LIMITATIONS: Due to the intrinsic coverage issues of the registers, results may not be generalizable to milder forms of the disorder and to individuals who do not seek help.

    CONCLUSIONS: Insomnia should be systematically evaluated and managed in individuals with OCD, particularly in those with comorbid anxiety and depression.

  • 12.
    Ssegonja, Richard
    et al.
    Department of Public Health and Caring Sciences, Child Health and Parenting (CHAP), Uppsala University, Uppsala, Sweden.
    Alaie, Iman
    Department of Neuroscience, Child and Adolescent Psychiatry, Uppsala University, Uppsala, Sweden.
    Philipsson, Anna
    Örebro University, School of Health Sciences. University Health Care Research Centre.
    Hagberg, Lars
    Örebro University, School of Health Sciences. Örebro University Hospital. University Health Care Research Centre.
    Sampaio, Filipa
    Department of Public Health and Caring Sciences, Child Health and Parenting (CHAP), Uppsala University, Uppsala, Sweden.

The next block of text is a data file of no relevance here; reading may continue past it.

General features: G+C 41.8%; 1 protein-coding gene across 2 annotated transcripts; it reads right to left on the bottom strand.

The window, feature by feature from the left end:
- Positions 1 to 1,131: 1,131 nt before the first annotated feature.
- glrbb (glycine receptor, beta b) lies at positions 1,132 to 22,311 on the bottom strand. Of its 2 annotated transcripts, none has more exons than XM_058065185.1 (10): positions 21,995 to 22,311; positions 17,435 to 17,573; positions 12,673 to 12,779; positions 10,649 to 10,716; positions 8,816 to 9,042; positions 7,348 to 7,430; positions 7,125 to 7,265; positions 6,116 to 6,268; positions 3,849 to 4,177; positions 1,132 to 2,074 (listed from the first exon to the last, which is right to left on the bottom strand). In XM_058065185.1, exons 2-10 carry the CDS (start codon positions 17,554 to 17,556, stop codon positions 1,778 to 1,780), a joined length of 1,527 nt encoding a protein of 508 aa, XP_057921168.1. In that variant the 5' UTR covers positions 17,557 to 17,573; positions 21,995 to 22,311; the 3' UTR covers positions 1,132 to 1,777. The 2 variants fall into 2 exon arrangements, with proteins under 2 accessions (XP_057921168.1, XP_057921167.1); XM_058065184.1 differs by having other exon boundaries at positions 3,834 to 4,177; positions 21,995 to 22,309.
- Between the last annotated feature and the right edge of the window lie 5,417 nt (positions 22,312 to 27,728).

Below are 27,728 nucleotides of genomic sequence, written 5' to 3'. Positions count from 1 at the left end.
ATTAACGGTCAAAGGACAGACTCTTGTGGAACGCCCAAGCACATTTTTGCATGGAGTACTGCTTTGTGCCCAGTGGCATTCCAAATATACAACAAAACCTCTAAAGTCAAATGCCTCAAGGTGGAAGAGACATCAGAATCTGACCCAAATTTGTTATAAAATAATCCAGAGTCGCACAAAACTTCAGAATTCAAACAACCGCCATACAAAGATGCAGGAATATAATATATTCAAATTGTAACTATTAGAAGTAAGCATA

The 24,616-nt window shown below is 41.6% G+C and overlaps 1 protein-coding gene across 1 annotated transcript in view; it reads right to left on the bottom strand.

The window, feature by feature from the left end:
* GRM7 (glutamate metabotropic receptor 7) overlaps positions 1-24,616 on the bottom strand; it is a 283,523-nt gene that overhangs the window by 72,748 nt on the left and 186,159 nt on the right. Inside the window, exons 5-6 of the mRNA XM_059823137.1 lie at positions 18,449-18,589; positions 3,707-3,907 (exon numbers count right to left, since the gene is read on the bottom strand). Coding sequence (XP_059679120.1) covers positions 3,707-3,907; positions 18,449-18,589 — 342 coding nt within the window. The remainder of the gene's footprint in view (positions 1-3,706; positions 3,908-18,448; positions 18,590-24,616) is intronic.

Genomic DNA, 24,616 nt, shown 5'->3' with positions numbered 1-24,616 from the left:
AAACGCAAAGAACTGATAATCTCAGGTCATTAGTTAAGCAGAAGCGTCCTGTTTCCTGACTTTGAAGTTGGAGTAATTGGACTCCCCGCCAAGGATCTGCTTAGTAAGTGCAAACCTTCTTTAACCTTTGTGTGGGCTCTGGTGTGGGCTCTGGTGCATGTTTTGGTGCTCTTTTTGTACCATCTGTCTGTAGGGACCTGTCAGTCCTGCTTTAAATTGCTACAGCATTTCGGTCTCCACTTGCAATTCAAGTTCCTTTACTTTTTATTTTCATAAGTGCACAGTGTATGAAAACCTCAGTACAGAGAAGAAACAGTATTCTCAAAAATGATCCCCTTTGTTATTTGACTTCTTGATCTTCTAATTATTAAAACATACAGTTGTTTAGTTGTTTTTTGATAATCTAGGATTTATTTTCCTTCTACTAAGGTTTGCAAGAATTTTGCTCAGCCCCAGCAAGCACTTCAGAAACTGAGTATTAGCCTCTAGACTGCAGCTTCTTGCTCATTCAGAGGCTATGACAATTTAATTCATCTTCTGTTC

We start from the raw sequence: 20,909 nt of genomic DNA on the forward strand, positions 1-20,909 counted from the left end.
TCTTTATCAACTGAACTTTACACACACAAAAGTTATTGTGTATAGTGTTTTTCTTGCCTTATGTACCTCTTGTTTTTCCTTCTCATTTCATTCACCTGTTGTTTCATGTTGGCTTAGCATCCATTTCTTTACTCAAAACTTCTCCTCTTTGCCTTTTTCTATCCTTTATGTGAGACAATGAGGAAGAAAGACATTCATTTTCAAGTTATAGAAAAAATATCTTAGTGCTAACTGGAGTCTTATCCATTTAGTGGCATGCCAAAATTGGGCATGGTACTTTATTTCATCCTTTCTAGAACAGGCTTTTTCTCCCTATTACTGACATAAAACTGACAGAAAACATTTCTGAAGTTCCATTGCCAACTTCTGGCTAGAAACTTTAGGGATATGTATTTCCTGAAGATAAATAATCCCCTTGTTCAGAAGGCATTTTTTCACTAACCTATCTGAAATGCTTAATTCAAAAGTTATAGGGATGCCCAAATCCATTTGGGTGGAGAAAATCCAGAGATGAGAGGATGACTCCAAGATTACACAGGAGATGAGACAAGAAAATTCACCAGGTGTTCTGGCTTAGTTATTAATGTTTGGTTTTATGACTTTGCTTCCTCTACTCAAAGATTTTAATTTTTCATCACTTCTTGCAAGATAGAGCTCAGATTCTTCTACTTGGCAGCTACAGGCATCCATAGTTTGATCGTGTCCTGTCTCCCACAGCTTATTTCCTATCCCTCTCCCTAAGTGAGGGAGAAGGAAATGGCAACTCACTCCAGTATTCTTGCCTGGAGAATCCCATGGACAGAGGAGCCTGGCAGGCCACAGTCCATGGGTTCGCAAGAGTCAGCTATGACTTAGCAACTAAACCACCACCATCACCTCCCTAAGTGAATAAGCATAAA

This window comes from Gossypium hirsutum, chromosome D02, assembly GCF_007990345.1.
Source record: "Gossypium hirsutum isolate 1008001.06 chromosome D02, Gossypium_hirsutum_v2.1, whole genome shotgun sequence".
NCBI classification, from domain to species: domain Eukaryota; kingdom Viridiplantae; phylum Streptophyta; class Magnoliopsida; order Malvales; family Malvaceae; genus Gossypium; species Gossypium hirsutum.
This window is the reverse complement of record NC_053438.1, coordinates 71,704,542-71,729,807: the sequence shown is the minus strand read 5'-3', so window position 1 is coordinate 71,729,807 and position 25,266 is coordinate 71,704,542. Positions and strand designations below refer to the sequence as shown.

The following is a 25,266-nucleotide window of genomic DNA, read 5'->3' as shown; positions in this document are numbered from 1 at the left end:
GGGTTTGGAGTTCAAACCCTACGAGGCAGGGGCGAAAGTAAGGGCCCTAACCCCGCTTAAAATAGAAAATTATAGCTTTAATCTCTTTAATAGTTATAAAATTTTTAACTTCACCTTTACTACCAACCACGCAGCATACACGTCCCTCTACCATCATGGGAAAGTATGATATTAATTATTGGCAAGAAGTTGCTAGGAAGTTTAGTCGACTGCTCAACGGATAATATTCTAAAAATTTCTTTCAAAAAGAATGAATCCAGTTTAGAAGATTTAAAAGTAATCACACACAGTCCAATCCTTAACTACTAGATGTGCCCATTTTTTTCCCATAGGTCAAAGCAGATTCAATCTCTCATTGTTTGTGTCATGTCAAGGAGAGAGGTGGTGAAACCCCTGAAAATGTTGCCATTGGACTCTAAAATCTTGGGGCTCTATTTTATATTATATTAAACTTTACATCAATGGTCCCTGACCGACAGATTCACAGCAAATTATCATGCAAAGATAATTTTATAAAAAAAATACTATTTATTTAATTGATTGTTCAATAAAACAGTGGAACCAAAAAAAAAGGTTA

Möller, Margareta
    Örebro University, School of Health Sciences. University Health Care Research Centre.
    von Knorring, Lars
    Department of Neuroscience, Psychiatry, Uppsala University, Uppsala, Sweden.
    Sarkadi, Anna
    Department of Public Health and Caring Sciences, Child Health and Parenting (CHAP), Uppsala University, Uppsala, Sweden; Murdoch Children's Research Institute, Melbourne, Australia.
    Langenskiöld, Sophie
    Department of Learning, Informatics, Management and Ethics (LIME), Karolinska Institutet, Sweden; Department of Medical Sciences, Uppsala University, Uppsala, Sweden.
    von Knorring, Anne-Liis
    Department of Neuroscience, Child and Adolescent Psychiatry, Uppsala University, Uppsala, Sweden.
    Bohman, Hannes
    Department of Neuroscience, Child and Adolescent Psychiatry, Uppsala University, Uppsala, Sweden.
    Jonsson, Ulf